In addition, there are injury concerns along the Seattle offensive line coming into this game. Neither left tackle Duane Brown (knee) nor left guard Mike Iupati (neck) practiced this week and backup left tackle George Fant is nursing a groin injury. While their availability may be a game time decision, they will not be 100 percent even if they play.
The Packers must take advantage of this. Defensive coordinator Mike Pettine has moved Za’Darius Smith around the defensive line in recent games and this has been very effective. Expect Pettine to try to find mismatches along the compromised Seattle offensive line. Preston Smith will also have plenty of chances to rush the passer.
Defensive tackle Kenny Clark is questionable for this game with a back injury. Clark is an important part of the Green Bay defense and his availability and effectiveness are important both for stopping the run and getting inside penetration on the pass rush.
If the Packers can pressure Wilson, they can limit his ability to throw long downfield and prevent him from getting into a comfortable rhythm throwing the football.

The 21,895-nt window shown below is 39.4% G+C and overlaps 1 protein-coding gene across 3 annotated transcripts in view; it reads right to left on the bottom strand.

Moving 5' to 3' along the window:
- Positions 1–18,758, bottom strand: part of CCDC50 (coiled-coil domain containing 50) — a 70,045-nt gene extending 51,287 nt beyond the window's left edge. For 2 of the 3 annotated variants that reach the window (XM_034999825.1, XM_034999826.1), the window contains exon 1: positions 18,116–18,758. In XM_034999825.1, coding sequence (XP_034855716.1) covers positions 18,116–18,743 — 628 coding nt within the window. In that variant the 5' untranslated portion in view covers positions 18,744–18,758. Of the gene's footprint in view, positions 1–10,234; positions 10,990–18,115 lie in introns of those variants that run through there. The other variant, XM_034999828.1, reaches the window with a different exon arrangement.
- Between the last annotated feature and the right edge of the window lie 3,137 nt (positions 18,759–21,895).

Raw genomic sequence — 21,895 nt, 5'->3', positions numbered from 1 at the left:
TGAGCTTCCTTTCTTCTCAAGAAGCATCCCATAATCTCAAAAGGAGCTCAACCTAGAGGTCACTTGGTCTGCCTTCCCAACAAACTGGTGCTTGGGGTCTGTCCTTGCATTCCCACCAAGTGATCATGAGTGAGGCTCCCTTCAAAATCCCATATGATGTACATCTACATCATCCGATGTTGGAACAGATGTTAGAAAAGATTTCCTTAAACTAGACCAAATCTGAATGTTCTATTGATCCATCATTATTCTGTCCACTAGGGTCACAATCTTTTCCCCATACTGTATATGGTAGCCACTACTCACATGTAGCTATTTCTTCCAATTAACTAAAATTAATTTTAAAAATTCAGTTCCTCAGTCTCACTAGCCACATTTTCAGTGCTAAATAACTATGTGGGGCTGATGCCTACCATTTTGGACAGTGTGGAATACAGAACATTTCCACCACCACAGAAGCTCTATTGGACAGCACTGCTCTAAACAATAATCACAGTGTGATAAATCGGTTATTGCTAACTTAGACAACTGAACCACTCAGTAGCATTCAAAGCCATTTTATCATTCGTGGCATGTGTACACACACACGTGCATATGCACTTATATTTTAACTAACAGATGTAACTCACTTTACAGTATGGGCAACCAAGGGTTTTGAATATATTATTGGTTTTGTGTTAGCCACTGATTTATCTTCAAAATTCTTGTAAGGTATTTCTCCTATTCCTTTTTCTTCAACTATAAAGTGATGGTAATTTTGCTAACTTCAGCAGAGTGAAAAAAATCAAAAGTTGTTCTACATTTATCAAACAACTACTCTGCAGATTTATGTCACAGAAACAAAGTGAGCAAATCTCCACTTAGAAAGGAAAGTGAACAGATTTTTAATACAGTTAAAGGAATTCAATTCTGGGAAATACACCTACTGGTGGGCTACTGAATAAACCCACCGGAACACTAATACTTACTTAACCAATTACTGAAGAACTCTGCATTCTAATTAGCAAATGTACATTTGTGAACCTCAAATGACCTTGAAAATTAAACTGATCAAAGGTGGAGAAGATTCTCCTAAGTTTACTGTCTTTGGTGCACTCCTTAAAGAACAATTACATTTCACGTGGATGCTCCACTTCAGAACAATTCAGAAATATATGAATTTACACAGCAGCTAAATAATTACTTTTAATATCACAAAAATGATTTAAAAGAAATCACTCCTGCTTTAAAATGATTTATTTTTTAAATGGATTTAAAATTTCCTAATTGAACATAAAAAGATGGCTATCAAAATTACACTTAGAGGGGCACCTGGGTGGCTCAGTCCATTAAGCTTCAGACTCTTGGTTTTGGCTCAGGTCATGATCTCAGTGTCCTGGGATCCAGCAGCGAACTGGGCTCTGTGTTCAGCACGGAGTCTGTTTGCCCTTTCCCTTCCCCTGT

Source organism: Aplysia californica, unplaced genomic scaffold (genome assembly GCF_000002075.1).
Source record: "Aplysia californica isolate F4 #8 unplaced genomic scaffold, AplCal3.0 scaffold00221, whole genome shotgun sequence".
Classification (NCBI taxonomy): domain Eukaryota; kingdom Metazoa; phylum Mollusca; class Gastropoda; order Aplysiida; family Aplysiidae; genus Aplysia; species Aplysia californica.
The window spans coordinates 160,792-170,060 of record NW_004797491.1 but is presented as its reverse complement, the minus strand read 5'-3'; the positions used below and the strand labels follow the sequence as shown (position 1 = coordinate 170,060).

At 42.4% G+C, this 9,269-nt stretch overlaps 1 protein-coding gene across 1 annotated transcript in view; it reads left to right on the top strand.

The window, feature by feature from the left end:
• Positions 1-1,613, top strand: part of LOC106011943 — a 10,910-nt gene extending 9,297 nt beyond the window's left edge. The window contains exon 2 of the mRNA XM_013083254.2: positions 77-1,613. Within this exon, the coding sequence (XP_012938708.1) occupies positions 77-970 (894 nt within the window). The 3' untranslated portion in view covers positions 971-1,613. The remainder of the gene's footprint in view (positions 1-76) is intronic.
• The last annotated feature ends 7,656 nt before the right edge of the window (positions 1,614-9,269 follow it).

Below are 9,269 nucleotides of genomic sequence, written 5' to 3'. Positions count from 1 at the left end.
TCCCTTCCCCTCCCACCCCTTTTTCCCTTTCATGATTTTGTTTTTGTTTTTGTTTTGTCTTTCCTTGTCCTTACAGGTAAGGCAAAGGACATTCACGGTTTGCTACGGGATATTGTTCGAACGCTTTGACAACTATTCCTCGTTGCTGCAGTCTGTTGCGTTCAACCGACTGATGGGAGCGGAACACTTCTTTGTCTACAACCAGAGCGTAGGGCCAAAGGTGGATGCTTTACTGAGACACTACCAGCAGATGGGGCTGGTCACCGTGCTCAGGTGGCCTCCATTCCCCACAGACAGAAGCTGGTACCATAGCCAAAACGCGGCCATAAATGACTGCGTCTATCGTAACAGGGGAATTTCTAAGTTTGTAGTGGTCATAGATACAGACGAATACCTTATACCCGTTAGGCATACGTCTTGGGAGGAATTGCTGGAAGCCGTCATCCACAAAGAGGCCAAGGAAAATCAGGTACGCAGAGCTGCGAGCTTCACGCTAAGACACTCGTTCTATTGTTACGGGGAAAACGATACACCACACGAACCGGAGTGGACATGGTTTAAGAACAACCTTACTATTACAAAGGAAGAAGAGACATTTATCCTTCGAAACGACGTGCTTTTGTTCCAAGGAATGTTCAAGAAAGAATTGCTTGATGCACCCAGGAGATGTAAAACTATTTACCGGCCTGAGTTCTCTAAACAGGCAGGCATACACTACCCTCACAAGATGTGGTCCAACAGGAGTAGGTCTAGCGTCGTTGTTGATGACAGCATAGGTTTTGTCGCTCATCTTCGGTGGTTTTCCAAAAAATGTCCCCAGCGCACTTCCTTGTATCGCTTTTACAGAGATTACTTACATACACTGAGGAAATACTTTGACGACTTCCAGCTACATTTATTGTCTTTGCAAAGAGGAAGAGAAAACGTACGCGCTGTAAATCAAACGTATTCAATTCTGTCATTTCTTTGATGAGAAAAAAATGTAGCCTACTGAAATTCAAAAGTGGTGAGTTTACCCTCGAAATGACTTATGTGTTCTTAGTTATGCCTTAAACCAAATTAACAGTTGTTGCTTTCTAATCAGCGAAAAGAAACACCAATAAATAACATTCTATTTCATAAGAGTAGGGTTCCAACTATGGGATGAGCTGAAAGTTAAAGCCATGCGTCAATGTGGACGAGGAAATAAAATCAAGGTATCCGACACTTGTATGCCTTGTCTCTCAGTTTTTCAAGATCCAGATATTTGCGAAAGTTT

3. Get Aaron Jones Involved Early and Often
Aaron Jones is the key to the Green Bay offense. Seattle’s run defense is ranked 22nd in the league and the Pack should be able to move the football on the ground against them.
Jones and Jamaal Williams should be able to gain yardage, especially since the Green Bay offensive line is expected to have all five starters ready to go on Sunday. The Packers running game should be particularly effective inside.
It is important that coach Matt LaFleur not abandon the running game even if he doesn’t have early success. He must also keep his running backs involved as receivers to mix things up and make sure they can get the ball in space.
4. Key Matchup: Jaire Alexander and Kevin King vs Tyler Lockett and DK Metcalf
The Packers secondary has been vulnerable to splash plays this season, especially in the middle of the field although that has happened less frequently in recent weeks.
Alexander will likely be covering Lockett while King will be matched up with Metcalf because of his size. Nickel back Tramon Williams and dime back Chandon Sullivan will also help in various coverages downfield.